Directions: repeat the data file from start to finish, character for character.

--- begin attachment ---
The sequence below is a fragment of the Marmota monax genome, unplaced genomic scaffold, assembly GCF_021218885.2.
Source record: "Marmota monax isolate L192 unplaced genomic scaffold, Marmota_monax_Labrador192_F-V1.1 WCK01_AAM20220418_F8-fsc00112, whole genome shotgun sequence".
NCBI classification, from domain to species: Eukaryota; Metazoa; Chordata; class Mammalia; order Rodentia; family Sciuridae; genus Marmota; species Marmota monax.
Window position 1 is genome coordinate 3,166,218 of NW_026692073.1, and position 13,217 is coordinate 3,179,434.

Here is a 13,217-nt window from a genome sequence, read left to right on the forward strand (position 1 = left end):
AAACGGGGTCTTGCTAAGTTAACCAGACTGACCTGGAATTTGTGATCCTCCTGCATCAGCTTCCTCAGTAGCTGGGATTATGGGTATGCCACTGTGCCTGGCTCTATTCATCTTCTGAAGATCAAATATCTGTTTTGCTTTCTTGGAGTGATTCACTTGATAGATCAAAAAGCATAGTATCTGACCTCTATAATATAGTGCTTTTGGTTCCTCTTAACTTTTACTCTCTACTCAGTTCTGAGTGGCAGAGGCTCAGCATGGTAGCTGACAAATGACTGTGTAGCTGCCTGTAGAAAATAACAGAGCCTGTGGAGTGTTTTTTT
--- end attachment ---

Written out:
The sequence below is a fragment of the Marmota monax genome, unplaced genomic scaffold, assembly GCF_021218885.2.
Source record: "Marmota monax isolate L192 unplaced genomic scaffold, Marmota_monax_Labrador192_F-V1.1 WCK01_AAM20220418_F8-fsc00112, whole genome shotgun sequence".
NCBI classification, from domain to species: Eukaryota; Metazoa; Chordata; class Mammalia; order Rodentia; family Sciuridae; genus Marmota; species Marmota monax.
Window position 1 is genome coordinate 3,166,218 of NW_026692073.1, and position 13,217 is coordinate 3,179,434.

Here is a 13,217-nt window from a genome sequence, read left to right on the forward strand (position 1 = left end):
AAACGGGGTCTTGCTAAGTTAACCAGACTGACCTGGAATTTGTGATCCTCCTGCATCAGCTTCCTCAGTAGCTGGGATTATGGGTATGCCACTGTGCCTGGCTCTATTCATCTTCTGAAGATCAAATATCTGTTTTGCTTTCTTGGAGTGATTCACTTGATAGATCAAAAAGCATAGTATCTGACCTCTATAATATAGTGCTTTTGGTTCCTCTTAACTTTTACTCTCTACTCAGTTCTGAGTGGCAGAGGCTCAGCATGGTAGCTGACAAATGACTGTGTAGCTGCCTGTAGAAAATAACAGAGCCTGTGGAGTGTTTTTTT